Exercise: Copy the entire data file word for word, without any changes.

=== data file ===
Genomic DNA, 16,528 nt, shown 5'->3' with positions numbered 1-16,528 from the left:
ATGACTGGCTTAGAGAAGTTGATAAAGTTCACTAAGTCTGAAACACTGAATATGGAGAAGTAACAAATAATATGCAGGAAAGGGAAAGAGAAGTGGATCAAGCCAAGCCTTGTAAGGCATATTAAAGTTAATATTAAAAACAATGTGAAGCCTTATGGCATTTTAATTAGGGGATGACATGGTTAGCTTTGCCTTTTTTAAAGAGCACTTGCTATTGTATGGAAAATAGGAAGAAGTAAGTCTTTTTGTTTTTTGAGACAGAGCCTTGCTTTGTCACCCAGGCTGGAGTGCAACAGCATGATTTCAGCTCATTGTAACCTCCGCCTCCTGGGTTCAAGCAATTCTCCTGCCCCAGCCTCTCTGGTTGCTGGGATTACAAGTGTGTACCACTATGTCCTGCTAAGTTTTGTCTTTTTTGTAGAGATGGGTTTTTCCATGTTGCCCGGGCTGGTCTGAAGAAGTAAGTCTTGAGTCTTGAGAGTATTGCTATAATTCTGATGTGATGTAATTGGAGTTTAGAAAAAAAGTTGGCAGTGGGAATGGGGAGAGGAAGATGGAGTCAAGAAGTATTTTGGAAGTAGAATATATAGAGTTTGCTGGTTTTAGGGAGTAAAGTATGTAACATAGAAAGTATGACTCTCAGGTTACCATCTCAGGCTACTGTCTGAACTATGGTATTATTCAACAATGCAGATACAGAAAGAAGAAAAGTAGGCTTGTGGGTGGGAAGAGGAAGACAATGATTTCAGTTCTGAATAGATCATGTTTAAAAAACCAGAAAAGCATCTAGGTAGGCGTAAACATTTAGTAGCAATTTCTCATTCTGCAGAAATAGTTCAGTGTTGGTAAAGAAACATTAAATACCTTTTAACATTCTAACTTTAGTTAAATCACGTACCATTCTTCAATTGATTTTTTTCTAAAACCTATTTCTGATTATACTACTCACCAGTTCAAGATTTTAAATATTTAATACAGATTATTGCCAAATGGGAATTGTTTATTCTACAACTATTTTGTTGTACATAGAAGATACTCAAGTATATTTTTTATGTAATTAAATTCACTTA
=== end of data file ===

Genomic DNA, 16,528 nt, shown 5'->3' with positions numbered 1-16,528 from the left:
ATGACTGGCTTAGAGAAGTTGATAAAGTTCACTAAGTCTGAAACACTGAATATGGAGAAGTAACAAATAATATGCAGGAAAGGGAAAGAGAAGTGGATCAAGCCAAGCCTTGTAAGGCATATTAAAGTTAATATTAAAAACAATGTGAAGCCTTATGGCATTTTAATTAGGGGATGACATGGTTAGCTTTGCCTTTTTTAAAGAGCACTTGCTATTGTATGGAAAATAGGAAGAAGTAAGTCTTTTTGTTTTTTGAGACAGAGCCTTGCTTTGTCACCCAGGCTGGAGTGCAACAGCATGATTTCAGCTCATTGTAACCTCCGCCTCCTGGGTTCAAGCAATTCTCCTGCCCCAGCCTCTCTGGTTGCTGGGATTACAAGTGTGTACCACTATGTCCTGCTAAGTTTTGTCTTTTTTGTAGAGATGGGTTTTTCCATGTTGCCCGGGCTGGTCTGAAGAAGTAAGTCTTGAGTCTTGAGAGTATTGCTATAATTCTGATGTGATGTAATTGGAGTTTAGAAAAAAAGTTGGCAGTGGGAATGGGGAGAGGAAGATGGAGTCAAGAAGTATTTTGGAAGTAGAATATATAGAGTTTGCTGGTTTTAGGGAGTAAAGTATGTAACATAGAAAGTATGACTCTCAGGTTACCATCTCAGGCTACTGTCTGAACTATGGTATTATTCAACAATGCAGATACAGAAAGAAGAAAAGTAGGCTTGTGGGTGGGAAGAGGAAGACAATGATTTCAGTTCTGAATAGATCATGTTTAAAAAACCAGAAAAGCATCTAGGTAGGCGTAAACATTTAGTAGCAATTTCTCATTCTGCAGAAATAGTTCAGTGTTGGTAAAGAAACATTAAATACCTTTTAACATTCTAACTTTAGTTAAATCACGTACCATTCTTCAATTGATTTTTTTCTAAAACCTATTTCTGATTATACTACTCACCAGTTCAAGATTTTAAATATTTAATACAGATTATTGCCAAATGGGAATTGTTTATTCTACAACTATTTTGTTGTACATAGAAGATACTCAAGTATATTTTTTATGTAATTAAATTCACTTA